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Operant conditioning: Schedules of reinforcement

Created by Jeffrey Walsh.

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Video transcript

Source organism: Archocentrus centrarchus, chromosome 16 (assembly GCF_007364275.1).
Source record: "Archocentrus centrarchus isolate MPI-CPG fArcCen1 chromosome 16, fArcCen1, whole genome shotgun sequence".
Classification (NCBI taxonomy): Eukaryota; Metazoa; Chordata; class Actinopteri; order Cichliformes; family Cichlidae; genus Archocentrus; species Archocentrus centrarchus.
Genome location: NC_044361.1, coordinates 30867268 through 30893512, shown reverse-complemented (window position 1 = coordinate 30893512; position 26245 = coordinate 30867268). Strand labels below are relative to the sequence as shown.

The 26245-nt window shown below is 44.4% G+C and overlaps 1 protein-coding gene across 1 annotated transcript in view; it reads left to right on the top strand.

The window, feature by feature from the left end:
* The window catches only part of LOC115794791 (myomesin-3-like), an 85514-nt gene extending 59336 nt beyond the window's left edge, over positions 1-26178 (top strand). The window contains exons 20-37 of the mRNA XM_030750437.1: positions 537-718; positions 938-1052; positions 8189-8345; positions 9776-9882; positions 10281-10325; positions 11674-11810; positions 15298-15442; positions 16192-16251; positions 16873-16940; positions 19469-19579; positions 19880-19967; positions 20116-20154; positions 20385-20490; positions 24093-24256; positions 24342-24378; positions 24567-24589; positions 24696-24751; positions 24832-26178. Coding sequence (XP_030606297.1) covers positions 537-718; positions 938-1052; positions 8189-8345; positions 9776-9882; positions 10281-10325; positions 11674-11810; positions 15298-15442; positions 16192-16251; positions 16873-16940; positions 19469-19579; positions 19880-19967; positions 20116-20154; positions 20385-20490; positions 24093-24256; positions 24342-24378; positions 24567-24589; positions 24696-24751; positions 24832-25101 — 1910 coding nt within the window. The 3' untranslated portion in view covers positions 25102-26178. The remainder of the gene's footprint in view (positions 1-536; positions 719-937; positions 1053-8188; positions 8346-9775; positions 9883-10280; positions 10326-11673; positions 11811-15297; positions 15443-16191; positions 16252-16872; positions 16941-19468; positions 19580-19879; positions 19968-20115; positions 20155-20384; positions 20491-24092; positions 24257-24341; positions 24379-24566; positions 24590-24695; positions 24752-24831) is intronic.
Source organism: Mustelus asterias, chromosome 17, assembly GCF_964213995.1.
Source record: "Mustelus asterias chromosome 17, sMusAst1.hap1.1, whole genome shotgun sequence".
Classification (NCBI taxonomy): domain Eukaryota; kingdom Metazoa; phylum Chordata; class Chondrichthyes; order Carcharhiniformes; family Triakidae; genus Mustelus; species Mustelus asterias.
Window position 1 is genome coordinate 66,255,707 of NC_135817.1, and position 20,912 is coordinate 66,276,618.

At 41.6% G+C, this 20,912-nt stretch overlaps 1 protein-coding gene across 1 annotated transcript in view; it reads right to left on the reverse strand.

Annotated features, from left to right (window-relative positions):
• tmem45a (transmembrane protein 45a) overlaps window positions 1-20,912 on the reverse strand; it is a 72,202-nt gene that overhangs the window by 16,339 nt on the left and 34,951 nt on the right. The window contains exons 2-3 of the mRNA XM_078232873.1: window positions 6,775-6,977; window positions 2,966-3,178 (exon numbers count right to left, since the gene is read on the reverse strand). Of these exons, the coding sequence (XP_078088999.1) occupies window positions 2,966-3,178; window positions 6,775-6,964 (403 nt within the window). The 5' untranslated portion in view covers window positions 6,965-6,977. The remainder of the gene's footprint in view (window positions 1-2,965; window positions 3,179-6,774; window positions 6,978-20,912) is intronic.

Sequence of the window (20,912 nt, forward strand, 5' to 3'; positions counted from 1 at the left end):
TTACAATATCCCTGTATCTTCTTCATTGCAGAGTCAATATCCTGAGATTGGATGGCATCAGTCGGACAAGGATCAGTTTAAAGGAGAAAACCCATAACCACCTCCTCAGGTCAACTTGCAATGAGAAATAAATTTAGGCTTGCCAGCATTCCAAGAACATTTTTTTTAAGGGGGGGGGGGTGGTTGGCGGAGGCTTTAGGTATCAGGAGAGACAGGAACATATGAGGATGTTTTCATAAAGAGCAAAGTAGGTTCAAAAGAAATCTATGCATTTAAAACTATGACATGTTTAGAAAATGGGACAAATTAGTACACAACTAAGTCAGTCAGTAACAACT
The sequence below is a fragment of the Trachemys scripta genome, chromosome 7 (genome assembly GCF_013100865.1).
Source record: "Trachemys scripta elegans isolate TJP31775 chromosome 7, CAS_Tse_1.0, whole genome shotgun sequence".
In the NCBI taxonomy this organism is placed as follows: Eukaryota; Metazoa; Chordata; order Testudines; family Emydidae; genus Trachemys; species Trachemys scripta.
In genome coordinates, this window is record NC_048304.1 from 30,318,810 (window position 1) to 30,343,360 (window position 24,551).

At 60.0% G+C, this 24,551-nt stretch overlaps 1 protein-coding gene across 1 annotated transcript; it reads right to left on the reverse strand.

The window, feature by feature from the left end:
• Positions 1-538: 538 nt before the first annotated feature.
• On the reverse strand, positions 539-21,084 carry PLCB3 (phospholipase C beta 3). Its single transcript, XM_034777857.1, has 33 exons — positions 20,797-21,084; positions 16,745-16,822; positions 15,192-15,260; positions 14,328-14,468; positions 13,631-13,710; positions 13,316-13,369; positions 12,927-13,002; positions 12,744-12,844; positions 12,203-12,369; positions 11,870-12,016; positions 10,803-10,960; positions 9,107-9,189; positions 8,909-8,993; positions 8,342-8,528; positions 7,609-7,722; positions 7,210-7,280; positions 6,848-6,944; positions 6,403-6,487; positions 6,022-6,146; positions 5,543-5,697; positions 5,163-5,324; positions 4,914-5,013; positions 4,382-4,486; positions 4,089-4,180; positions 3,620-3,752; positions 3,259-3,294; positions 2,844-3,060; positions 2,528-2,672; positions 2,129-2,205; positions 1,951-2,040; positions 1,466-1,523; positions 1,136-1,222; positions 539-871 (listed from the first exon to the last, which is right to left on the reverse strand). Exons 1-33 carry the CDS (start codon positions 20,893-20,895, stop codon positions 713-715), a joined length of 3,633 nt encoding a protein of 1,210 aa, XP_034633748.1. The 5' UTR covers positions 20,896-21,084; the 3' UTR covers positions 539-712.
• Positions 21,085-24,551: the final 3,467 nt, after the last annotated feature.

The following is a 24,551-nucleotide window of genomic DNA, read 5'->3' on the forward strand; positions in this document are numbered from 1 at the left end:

Many of our behaviors are on a partial reinforcement schedule. Partial reinforcement refers to a situation in which a behavior is reinforced only some of the time. These partial schedules of reinforcement are important because they are generally more resistant to extinction than continuous reinforcement. As we discussed, behaviors are shaped through a process of continuous reinforcement of successive approximations of the target behavior. However, continuous reinforcement eventually becomes less reinforcing. So there's a need for these partial schedules of reinforcement, which vary in their ability to maintain learned behaviors. And these were actually discovered by B.F. Skinner through observation of reward schedules with animals. However, they apply to humans too. So there are four schedules of partial reinforcement and each one has a different effect on controlling and maintaining behaviors. As you're watching this video, you'll probably think of situations in your life where your behavior was reinforced on each of these schedules. And by the end of the video, you'll be able to label those situations with the terminology used in operant conditioning. So here you can see the four schedules of partial reinforcement. If these terms are new to you, don't worry. They'll start to make a lot more sense when you break them apart. So for our purposes, I want you to associate the word "ratio" with amount of responses. The word ratio looks similar to ration. And a ration of food, for example, is a certain amount of food. So ratio means amount. And for our purposes, an amount of responses. Now when you see the word "interval," I want you to associate the word interval with time. Think of that phrase, an interval of time, like maybe a long interval of time passed, or we were only given a short interval of time to answer the question. So interval means time. So here's ratio, which means the amount of responses. And here's interval, which means time. Now, each of these categories can either be fixed or variable, meaning that they can be fixed, as in consistent, or variable, as in there is a variation. And if you combine these words together, you come up with the four schedules of partial reinforcement, fixed ratio, fixed interval, variable ratio, and variable interval. So let's talk about a fixed ratio schedule. So pretend this car salesmen gets a bonus for every five cars he sells. That bonus is a reinforcer placed on a fixed ratio schedule. I a fixed ratio schedule, reinforcement only occurs after a fixed number of responses. So this car salesman has to sell five cars in order to get a bonus. And if he sells five cars in a week, he'll get a bonus. If he sells five cars in a month, he'll get a bonus. And if he sells five cars in a day, he'll get a bonus. You get the idea. What I'm illustrating here is that the reinforcement, in this case the bonus, is contingent on the number of cars he sells, regardless of how long it takes him to do it. So since the only barrier between the car salesman and his bonus is the number of cars he sells, you might imagine he'll work at a furious pace to earn as many bonuses possible. Jobs that demand you to work at a fast paced manner like this, they often pay their employees on a fixed ratio schedule. Think of like factory workers and fruit pickers, for instance. That's the benefit of a fixed ratio schedule. It tends to emit a high rate of behavior because the frequency of getting the reward with a reinforcer pretty much depends on the person. So that's a fixed ratio schedule. Now, let's talk about a fixed interval schedule. So pretend this car salesman receives a paycheck every two weeks as long as he sells one car. The paycheck is on a fixed interval schedule because the reinforcement occurs after a consistent amount of time has passed, in this case two weeks. So in this case, his paycheck doesn't change if he sells one car or 100 cars during that time interval. So his paycheck is dependent on the amount of time that passes. So as you might imagine, he probably doesn't have much of an incentive to sell more than one car if he'll make the same amount of money anyway. And that's the classic rate of responding for fixed interval schedules. It's much slower than, say, the fixed ratio schedule like we discussed earlier. Now, here we have the variable ratio schedule. A variable ratio schedule means that the reinforcer is delivered after an average number of correct responses has occurred. So a variable ratio schedule is similar to a fixed ratio schedule except the number of responses needed to receive the reinforcement changes after each reinforcer is presented. So put simply, a variable ratio schedule is literally a series of fixed ratio schedules that just change. What matters in the end is the average number of correct responses. So using an example we used for the fixed ratio schedule, there's a car salesmen receiving a bonus for every five cars he sells. If the number needed to receive a bonus was always fix at five, then that would be a fixed ratio schedule. But a variable ratio schedule would vary. So maybe he must sell like five cars to get the first bonus, and then three cars to get the second bonus, and then seven cars to get the third bonus, and then six cars to get the fourth one, and then four cars to get the fifth bonus. If you add up all the cars sold and then divide it by the five bonuses he received, you'd find out that the average number of cars sold to receive a bonus is five, which is what the fixed ratio schedule was above, five cars per bonus. The difference here was that the variable ratio schedule has a lot of uncertainty. The car salesman cannot predict when he'll receive a bonus in this case. But with every car sold, he comes closer to getting that bonus. So the classic example used when it comes on a variable ratio schedule is a slot machine. If you ever played a slot machine, you understand the power of a variable ratio schedule. A slot machine is programmed to pay out after an average number of pulls. But since you never really know when the payout will occur, you keep playing and hoping that you'll win something. And that's one reason it's so hard to walk away from a slot machine. You always wonder like what would happen if the next pull is the jackpot. You don't want to miss that, obviously. So a slot machine is a variable ratio schedule because the reinforcement is dependent on your behavior. That is, you have to bet money and pull a lever in order to have a chance to receive anything. And it doesn't matter how long you wait in between pulling that lever. It simply matters whether you performed the behavior of pulling a lever. So that is a variable ratio schedule. A variable interval schedule means that the responses are reinforced after a variable amount of time has passed. So to use the car salesman again, imagine a supervisor randomly showing up without notice to give him a bonus. As long as the supervisor sees him actively talking to a customer, he'll give him that bonus. Now since a car salesman never knows when a supervisor will drop by, he has to consistently engage with a customer in order to increase the chance that a supervisor will notice. The difference here is that he could have sold one car or even 100 cars on average that month. But all that matters in order to receive the bonus is whether or not he's actively engaging in a sale when his supervisor happens to come by. So a variable interval schedule like this results in a more regular rate of responding than does a fixed interval schedule. So those are the four types of partial reinforcement schedules. And as you might imagine, each one has a tendency to emit a different pattern of response.